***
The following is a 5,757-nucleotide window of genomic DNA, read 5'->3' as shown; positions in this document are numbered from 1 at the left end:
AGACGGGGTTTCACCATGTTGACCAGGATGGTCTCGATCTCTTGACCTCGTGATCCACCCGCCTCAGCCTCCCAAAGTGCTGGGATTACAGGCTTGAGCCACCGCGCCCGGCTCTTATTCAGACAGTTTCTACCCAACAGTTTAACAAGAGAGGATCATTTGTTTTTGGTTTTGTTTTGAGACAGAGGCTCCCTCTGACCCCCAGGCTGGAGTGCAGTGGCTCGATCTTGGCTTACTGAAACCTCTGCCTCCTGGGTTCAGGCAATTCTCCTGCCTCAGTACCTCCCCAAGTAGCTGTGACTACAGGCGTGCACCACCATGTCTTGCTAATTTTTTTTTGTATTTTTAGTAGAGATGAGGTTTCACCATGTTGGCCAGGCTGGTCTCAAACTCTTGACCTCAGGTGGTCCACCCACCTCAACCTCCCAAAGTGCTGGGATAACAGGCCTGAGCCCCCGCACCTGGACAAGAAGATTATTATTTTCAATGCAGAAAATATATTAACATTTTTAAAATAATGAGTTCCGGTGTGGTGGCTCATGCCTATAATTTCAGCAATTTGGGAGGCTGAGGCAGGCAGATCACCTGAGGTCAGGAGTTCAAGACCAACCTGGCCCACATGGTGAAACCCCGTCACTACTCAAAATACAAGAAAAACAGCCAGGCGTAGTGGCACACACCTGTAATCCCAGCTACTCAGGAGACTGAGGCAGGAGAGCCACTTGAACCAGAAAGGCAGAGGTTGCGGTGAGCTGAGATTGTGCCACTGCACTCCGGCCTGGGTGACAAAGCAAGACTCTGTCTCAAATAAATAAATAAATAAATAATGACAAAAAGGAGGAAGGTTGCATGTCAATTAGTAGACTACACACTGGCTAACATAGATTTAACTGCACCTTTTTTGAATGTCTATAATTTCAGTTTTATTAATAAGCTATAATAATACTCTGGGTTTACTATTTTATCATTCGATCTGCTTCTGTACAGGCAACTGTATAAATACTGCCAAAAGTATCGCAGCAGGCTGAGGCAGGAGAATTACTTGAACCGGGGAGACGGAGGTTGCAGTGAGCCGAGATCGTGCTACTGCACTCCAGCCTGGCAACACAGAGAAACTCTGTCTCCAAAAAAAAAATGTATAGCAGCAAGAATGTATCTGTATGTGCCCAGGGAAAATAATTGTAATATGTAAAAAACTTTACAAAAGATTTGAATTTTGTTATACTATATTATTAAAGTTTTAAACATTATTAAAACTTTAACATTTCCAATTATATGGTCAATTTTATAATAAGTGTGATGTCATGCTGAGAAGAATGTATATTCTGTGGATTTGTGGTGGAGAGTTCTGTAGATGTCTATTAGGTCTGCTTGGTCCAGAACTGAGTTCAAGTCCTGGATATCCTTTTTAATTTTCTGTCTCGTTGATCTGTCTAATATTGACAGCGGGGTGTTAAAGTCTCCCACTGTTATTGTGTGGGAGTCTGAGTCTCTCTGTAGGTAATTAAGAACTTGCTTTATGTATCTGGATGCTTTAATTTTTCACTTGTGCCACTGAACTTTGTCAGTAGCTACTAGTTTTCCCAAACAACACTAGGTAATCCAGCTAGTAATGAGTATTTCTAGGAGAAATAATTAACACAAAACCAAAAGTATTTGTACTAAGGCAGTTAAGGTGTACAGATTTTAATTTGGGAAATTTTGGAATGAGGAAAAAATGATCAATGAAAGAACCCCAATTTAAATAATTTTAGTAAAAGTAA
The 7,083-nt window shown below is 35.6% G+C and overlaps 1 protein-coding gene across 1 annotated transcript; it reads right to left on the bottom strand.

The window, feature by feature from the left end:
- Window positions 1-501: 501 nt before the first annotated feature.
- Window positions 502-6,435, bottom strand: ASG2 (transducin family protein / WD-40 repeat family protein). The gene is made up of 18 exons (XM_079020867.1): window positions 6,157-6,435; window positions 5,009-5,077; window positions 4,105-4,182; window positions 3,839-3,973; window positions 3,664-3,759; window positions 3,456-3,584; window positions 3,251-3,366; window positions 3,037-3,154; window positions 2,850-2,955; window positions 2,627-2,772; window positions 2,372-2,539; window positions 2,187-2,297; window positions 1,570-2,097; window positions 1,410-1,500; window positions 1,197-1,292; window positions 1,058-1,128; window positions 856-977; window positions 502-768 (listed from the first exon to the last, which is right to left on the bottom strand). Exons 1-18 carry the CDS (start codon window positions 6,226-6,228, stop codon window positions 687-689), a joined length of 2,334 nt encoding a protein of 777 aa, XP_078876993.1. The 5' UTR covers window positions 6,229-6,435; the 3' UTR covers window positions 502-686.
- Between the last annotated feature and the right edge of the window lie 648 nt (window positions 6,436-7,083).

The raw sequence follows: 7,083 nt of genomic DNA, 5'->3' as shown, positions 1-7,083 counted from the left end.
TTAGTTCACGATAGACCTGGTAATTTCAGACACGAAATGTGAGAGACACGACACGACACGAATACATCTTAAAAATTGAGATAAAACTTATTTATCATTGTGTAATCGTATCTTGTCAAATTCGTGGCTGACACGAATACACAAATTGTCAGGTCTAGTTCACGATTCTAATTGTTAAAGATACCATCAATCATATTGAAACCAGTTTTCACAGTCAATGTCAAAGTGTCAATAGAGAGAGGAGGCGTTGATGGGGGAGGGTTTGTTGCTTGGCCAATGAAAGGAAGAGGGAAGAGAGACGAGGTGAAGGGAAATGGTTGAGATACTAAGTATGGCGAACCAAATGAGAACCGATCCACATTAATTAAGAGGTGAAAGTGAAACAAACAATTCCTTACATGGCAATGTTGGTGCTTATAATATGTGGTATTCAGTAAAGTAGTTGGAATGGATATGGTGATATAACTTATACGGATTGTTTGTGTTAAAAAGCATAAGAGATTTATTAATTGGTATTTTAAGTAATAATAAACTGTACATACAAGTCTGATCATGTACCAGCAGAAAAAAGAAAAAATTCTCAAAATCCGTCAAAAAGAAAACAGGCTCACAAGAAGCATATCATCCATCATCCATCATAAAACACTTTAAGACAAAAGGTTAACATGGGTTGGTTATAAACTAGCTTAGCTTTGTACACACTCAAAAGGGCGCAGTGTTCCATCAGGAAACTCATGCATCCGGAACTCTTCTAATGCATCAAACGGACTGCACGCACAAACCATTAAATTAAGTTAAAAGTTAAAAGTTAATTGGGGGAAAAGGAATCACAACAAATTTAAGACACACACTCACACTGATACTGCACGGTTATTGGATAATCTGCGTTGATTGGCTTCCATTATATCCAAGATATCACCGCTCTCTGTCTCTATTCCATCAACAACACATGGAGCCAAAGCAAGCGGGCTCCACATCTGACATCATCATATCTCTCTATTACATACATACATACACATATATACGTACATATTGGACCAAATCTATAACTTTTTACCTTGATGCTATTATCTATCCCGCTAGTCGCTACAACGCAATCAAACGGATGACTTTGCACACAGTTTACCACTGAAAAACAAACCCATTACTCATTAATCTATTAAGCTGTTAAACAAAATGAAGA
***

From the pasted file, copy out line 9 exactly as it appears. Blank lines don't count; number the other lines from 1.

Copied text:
TTAGTTCACGATAGACCTGGTAATTTCAGACACGAAATGTGAGAGACACGACACGACACGAATACATCTTAAAAATTGAGATAAAACTTATTTATCATTGTGTAATCGTATCTTGTCAAATTCGTGGCTGACACGAATACACAAATTGTCAGGTCTAGTTCACGATTCTAATTGTTAAAGATACCATCAATCATATTGAAACCAGTTTTCACAGTCAATGTCAAAGTGTCAATAGAGAGAGGAGGCGTTGATGGGGGAGGGTTTGTTGCTTGGCCAATGAAAGGAAGAGGGAAGAGAGACGAGGTGAAGGGAAATGGTTGAGATACTAAGTATGGCGAACCAAATGAGAACCGATCCACATTAATTAAGAGGTGAAAGTGAAACAAACAATTCCTTACATGGCAATGTTGGTGCTTATAATATGTGGTATTCAGTAAAGTAGTTGGAATGGATATGGTGATATAACTTATACGGATTGTTTGTGTTAAAAAGCATAAGAGATTTATTAATTGGTATTTTAAGTAATAATAAACTGTACATACAAGTCTGATCATGTACCAGCAGAAAAAAGAAAAAATTCTCAAAATCCGTCAAAAAGAAAACAGGCTCACAAGAAGCATATCATCCATCATCCATCATAAAACACTTTAAGACAAAAGGTTAACATGGGTTGGTTATAAACTAGCTTAGCTTTGTACACACTCAAAAGGGCGCAGTGTTCCATCAGGAAACTCATGCATCCGGAACTCTTCTAATGCATCAAACGGACTGCACGCACAAACCATTAAATTAAGTTAAAAGTTAAAAGTTAATTGGGGGAAAAGGAATCACAACAAATTTAAGACACACACTCACACTGATACTGCACGGTTATTGGATAATCTGCGTTGATTGGCTTCCATTATATCCAAGATATCACCGCTCTCTGTCTCTATTCCATCAACAACACATGGAGCCAAAGCAAGCGGGCTCCACATCTGACATCATCATATCTCTCTATTACATACATACATACACATATATACGTACATATTGGACCAAATCTATAACTTTTTACCTTGATGCTATTATCTATCCCGCTAGTCGCTACAACGCAATCAAACGGATGACTTTGCACACAGTTTACCACTGAAAAACAAACCCATTACTCATTAATCTATTAAGCTGTTAAACAAAATGAAGA